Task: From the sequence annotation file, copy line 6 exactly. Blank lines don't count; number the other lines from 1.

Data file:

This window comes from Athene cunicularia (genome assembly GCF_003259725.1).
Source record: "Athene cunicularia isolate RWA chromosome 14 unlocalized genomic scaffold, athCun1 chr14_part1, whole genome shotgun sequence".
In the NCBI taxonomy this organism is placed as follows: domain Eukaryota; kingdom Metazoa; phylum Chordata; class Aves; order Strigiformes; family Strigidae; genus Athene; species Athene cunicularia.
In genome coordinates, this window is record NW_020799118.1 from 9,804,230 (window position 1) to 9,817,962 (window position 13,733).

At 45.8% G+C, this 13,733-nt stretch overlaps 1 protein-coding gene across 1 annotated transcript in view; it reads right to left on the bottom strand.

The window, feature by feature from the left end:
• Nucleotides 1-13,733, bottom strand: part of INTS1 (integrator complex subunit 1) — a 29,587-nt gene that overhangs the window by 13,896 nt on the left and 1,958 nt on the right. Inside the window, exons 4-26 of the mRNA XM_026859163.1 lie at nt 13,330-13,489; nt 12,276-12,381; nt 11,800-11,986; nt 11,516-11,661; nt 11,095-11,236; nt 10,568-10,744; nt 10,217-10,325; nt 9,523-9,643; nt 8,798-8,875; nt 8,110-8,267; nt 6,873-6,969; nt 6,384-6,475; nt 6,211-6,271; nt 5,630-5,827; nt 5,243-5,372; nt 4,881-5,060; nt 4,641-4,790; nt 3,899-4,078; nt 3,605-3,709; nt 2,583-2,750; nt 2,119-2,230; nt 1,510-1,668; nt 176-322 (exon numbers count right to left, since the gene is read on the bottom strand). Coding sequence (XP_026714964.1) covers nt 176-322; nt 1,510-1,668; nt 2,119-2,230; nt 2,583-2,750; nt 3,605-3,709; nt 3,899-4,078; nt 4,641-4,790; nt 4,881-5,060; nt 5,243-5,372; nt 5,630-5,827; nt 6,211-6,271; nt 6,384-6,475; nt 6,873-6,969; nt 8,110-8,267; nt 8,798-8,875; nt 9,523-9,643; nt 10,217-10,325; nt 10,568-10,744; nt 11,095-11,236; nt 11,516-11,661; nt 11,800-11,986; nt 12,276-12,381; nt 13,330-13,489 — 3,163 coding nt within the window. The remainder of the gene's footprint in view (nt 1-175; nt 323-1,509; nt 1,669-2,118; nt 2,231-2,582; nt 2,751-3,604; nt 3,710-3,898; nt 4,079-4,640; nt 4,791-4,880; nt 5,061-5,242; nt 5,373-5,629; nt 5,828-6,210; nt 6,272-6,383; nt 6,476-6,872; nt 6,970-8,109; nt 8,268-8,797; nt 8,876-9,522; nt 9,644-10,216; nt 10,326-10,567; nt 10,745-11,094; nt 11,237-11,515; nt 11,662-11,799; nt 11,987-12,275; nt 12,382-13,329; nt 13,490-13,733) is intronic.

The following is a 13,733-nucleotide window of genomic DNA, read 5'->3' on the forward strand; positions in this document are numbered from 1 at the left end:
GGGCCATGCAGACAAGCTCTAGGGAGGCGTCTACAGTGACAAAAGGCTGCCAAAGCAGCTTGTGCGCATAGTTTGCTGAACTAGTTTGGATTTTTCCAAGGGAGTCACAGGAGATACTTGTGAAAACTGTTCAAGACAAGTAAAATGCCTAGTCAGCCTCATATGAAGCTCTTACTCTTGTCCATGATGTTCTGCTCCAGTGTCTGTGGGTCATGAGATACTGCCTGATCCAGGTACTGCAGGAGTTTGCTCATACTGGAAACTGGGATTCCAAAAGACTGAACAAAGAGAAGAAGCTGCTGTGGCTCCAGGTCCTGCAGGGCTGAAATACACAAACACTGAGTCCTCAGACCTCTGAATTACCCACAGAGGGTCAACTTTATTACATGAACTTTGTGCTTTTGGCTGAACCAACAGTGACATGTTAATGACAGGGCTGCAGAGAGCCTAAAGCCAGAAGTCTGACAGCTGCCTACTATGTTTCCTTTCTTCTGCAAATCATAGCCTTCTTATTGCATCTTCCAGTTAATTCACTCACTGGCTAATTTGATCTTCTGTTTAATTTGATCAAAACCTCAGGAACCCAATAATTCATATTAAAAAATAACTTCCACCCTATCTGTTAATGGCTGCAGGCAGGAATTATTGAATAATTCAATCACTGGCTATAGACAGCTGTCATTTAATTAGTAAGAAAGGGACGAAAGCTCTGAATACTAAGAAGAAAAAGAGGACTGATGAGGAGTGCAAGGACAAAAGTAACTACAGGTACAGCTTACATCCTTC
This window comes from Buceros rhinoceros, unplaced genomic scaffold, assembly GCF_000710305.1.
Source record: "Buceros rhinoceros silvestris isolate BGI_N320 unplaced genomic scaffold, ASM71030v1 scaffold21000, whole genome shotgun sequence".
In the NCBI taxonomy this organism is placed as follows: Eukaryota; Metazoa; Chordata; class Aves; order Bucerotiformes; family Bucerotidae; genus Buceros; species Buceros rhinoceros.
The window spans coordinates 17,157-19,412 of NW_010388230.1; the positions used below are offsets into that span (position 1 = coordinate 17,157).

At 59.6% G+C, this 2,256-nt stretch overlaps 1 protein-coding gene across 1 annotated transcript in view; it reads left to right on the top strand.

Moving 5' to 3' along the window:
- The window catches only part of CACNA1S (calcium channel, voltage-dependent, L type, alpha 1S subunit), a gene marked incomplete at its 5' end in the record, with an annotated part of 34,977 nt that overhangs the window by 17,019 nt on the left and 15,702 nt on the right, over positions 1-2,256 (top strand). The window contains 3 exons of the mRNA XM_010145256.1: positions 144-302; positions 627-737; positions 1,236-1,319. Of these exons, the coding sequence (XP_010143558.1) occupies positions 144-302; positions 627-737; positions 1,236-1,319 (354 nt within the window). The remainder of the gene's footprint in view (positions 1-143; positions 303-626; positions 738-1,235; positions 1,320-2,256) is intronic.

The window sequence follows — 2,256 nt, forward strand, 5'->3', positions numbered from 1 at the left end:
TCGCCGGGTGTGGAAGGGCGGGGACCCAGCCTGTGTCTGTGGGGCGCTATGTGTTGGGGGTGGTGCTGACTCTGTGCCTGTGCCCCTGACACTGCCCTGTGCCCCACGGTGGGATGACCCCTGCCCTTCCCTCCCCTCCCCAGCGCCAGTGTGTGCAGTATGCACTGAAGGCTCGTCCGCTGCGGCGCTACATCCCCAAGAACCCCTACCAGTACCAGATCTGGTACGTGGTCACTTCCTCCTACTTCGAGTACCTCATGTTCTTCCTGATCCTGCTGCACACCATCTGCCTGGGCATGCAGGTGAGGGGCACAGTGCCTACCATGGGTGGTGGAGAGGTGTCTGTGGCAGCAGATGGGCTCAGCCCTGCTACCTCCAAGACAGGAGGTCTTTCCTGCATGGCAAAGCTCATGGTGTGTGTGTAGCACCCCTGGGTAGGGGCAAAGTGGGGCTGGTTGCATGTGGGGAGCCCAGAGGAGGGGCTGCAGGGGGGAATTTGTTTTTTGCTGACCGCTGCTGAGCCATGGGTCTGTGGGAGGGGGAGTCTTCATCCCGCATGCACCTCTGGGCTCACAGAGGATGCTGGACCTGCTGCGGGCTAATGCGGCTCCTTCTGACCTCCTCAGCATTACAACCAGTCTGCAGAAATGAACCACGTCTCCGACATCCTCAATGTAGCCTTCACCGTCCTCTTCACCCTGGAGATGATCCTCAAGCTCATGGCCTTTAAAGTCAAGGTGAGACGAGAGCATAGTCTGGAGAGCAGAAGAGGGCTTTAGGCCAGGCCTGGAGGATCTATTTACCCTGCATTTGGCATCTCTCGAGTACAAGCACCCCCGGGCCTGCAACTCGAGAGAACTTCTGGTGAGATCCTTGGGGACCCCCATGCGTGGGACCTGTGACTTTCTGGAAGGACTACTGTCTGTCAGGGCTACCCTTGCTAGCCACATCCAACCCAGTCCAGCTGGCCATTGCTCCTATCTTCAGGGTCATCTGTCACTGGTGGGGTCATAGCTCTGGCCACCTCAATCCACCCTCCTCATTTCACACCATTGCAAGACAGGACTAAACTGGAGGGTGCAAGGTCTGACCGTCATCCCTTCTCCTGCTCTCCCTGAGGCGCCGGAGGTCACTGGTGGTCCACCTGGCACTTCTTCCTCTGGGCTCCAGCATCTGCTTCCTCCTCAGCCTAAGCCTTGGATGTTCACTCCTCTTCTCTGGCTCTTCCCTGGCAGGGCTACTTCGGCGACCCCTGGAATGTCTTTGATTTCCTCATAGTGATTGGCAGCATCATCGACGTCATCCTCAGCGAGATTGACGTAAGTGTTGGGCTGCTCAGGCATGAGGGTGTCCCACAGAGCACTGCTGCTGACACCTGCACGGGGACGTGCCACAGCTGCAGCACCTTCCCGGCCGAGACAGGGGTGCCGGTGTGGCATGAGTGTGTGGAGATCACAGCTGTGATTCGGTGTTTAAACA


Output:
The window, feature by feature from the left end: